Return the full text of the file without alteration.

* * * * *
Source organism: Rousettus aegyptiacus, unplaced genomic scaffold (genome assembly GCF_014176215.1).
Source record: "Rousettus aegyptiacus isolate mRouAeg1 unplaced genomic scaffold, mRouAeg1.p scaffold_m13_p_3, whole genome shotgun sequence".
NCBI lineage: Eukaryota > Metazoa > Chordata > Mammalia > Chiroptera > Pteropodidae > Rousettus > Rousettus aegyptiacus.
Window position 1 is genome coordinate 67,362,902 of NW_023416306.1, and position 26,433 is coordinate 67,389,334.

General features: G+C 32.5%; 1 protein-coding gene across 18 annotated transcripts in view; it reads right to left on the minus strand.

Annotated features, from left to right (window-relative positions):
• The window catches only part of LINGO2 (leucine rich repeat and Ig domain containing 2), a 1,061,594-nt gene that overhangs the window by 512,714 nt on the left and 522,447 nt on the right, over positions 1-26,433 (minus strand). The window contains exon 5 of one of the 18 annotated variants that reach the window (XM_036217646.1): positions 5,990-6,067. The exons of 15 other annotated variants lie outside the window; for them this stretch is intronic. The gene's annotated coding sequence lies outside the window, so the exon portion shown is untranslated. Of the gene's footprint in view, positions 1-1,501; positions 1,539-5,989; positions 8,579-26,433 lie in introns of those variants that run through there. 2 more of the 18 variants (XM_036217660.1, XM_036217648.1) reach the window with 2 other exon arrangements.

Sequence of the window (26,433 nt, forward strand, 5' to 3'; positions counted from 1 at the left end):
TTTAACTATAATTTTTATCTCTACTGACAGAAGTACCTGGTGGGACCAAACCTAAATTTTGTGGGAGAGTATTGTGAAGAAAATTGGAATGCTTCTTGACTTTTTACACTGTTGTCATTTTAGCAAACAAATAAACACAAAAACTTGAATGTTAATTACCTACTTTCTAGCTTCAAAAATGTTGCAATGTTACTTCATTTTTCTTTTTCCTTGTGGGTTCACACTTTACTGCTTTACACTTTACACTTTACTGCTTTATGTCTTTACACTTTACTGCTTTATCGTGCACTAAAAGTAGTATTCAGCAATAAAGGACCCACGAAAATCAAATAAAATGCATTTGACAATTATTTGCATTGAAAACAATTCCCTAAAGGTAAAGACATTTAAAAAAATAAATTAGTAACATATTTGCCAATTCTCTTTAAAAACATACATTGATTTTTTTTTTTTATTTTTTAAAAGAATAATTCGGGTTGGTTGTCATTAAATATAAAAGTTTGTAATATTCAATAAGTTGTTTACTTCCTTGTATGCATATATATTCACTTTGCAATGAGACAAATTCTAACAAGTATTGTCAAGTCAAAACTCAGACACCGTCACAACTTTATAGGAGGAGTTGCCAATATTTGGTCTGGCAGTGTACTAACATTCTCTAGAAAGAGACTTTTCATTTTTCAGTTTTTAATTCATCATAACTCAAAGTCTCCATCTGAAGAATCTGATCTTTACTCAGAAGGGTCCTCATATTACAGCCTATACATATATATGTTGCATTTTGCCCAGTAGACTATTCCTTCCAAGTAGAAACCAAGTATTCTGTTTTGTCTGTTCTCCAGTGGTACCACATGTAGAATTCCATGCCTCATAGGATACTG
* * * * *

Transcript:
Source organism: Rousettus aegyptiacus, unplaced genomic scaffold (genome assembly GCF_014176215.1).
Source record: "Rousettus aegyptiacus isolate mRouAeg1 unplaced genomic scaffold, mRouAeg1.p scaffold_m13_p_3, whole genome shotgun sequence".
NCBI lineage: Eukaryota > Metazoa > Chordata > Mammalia > Chiroptera > Pteropodidae > Rousettus > Rousettus aegyptiacus.
Window position 1 is genome coordinate 67,362,902 of NW_023416306.1, and position 26,433 is coordinate 67,389,334.

General features: G+C 32.5%; 1 protein-coding gene across 18 annotated transcripts in view; it reads right to left on the minus strand.

Annotated features, from left to right (window-relative positions):
• The window catches only part of LINGO2 (leucine rich repeat and Ig domain containing 2), a 1,061,594-nt gene that overhangs the window by 512,714 nt on the left and 522,447 nt on the right, over positions 1-26,433 (minus strand). The window contains exon 5 of one of the 18 annotated variants that reach the window (XM_036217646.1): positions 5,990-6,067. The exons of 15 other annotated variants lie outside the window; for them this stretch is intronic. The gene's annotated coding sequence lies outside the window, so the exon portion shown is untranslated. Of the gene's footprint in view, positions 1-1,501; positions 1,539-5,989; positions 8,579-26,433 lie in introns of those variants that run through there. 2 more of the 18 variants (XM_036217660.1, XM_036217648.1) reach the window with 2 other exon arrangements.

Sequence of the window (26,433 nt, forward strand, 5' to 3'; positions counted from 1 at the left end):
TTTAACTATAATTTTTATCTCTACTGACAGAAGTACCTGGTGGGACCAAACCTAAATTTTGTGGGAGAGTATTGTGAAGAAAATTGGAATGCTTCTTGACTTTTTACACTGTTGTCATTTTAGCAAACAAATAAACACAAAAACTTGAATGTTAATTACCTACTTTCTAGCTTCAAAAATGTTGCAATGTTACTTCATTTTTCTTTTTCCTTGTGGGTTCACACTTTACTGCTTTACACTTTACACTTTACTGCTTTATGTCTTTACACTTTACTGCTTTATCGTGCACTAAAAGTAGTATTCAGCAATAAAGGACCCACGAAAATCAAATAAAATGCATTTGACAATTATTTGCATTGAAAACAATTCCCTAAAGGTAAAGACATTTAAAAAAATAAATTAGTAACATATTTGCCAATTCTCTTTAAAAACATACATTGATTTTTTTTTTTTATTTTTTAAAAGAATAATTCGGGTTGGTTGTCATTAAATATAAAAGTTTGTAATATTCAATAAGTTGTTTACTTCCTTGTATGCATATATATTCACTTTGCAATGAGACAAATTCTAACAAGTATTGTCAAGTCAAAACTCAGACACCGTCACAACTTTATAGGAGGAGTTGCCAATATTTGGTCTGGCAGTGTACTAACATTCTCTAGAAAGAGACTTTTCATTTTTCAGTTTTTAATTCATCATAACTCAAAGTCTCCATCTGAAGAATCTGATCTTTACTCAGAAGGGTCCTCATATTACAGCCTATACATATATATGTTGCATTTTGCCCAGTAGACTATTCCTTCCAAGTAGAAACCAAGTATTCTGTTTTGTCTGTTCTCCAGTGGTACCACATGTAGAATTCCATGCCTCATAGGATACTG